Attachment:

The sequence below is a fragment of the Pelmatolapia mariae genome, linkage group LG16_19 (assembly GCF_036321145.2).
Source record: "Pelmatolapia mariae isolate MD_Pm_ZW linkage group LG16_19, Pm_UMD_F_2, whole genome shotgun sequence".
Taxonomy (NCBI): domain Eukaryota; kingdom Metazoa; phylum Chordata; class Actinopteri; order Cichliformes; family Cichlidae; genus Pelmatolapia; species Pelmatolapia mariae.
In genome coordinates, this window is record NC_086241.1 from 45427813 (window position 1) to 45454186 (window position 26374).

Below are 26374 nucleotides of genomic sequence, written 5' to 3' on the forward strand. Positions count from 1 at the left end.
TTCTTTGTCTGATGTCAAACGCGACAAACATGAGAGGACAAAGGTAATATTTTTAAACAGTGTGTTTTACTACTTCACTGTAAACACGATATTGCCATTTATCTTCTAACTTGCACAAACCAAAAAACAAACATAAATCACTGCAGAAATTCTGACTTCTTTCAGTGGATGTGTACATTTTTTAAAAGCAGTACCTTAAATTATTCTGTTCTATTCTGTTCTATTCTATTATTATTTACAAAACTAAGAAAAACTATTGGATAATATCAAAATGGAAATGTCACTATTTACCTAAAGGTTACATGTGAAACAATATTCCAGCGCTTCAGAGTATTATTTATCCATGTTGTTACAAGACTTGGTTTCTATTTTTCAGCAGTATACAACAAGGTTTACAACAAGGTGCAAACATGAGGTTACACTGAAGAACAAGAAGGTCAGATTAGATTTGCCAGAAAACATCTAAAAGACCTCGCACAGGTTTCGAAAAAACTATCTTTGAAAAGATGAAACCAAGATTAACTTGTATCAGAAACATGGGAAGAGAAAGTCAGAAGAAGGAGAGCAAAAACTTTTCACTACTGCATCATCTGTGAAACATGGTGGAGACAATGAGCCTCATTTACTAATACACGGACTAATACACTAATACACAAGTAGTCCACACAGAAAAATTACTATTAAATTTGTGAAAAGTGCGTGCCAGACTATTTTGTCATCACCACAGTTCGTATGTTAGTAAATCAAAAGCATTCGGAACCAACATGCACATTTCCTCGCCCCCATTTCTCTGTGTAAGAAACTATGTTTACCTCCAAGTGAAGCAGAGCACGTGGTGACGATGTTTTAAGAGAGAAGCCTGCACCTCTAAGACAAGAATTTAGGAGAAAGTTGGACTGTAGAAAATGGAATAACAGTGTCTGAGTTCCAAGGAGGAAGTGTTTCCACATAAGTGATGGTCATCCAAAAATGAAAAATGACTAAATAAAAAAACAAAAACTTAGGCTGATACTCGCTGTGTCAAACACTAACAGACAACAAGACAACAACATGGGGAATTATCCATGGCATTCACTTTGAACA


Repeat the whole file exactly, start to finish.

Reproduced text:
The sequence below is a fragment of the Pelmatolapia mariae genome, linkage group LG16_19 (assembly GCF_036321145.2).
Source record: "Pelmatolapia mariae isolate MD_Pm_ZW linkage group LG16_19, Pm_UMD_F_2, whole genome shotgun sequence".
Taxonomy (NCBI): domain Eukaryota; kingdom Metazoa; phylum Chordata; class Actinopteri; order Cichliformes; family Cichlidae; genus Pelmatolapia; species Pelmatolapia mariae.
In genome coordinates, this window is record NC_086241.1 from 45427813 (window position 1) to 45454186 (window position 26374).

Below are 26374 nucleotides of genomic sequence, written 5' to 3' on the forward strand. Positions count from 1 at the left end.
TTCTTTGTCTGATGTCAAACGCGACAAACATGAGAGGACAAAGGTAATATTTTTAAACAGTGTGTTTTACTACTTCACTGTAAACACGATATTGCCATTTATCTTCTAACTTGCACAAACCAAAAAACAAACATAAATCACTGCAGAAATTCTGACTTCTTTCAGTGGATGTGTACATTTTTTAAAAGCAGTACCTTAAATTATTCTGTTCTATTCTGTTCTATTCTATTATTATTTACAAAACTAAGAAAAACTATTGGATAATATCAAAATGGAAATGTCACTATTTACCTAAAGGTTACATGTGAAACAATATTCCAGCGCTTCAGAGTATTATTTATCCATGTTGTTACAAGACTTGGTTTCTATTTTTCAGCAGTATACAACAAGGTTTACAACAAGGTGCAAACATGAGGTTACACTGAAGAACAAGAAGGTCAGATTAGATTTGCCAGAAAACATCTAAAAGACCTCGCACAGGTTTCGAAAAAACTATCTTTGAAAAGATGAAACCAAGATTAACTTGTATCAGAAACATGGGAAGAGAAAGTCAGAAGAAGGAGAGCAAAAACTTTTCACTACTGCATCATCTGTGAAACATGGTGGAGACAATGAGCCTCATTTACTAATACACGGACTAATACACTAATACACAAGTAGTCCACACAGAAAAATTACTATTAAATTTGTGAAAAGTGCGTGCCAGACTATTTTGTCATCACCACAGTTCGTATGTTAGTAAATCAAAAGCATTCGGAACCAACATGCACATTTCCTCGCCCCCATTTCTCTGTGTAAGAAACTATGTTTACCTCCAAGTGAAGCAGAGCACGTGGTGACGATGTTTTAAGAGAGAAGCCTGCACCTCTAAGACAAGAATTTAGGAGAAAGTTGGACTGTAGAAAATGGAATAACAGTGTCTGAGTTCCAAGGAGGAAGTGTTTCCACATAAGTGATGGTCATCCAAAAATGAAAAATGACTAAATAAAAAAACAAAAACTTAGGCTGATACTCGCTGTGTCAAACACTAACAGACAACAAGACAACAACATGGGGAATTATCCATGGCATTCACTTTGAACA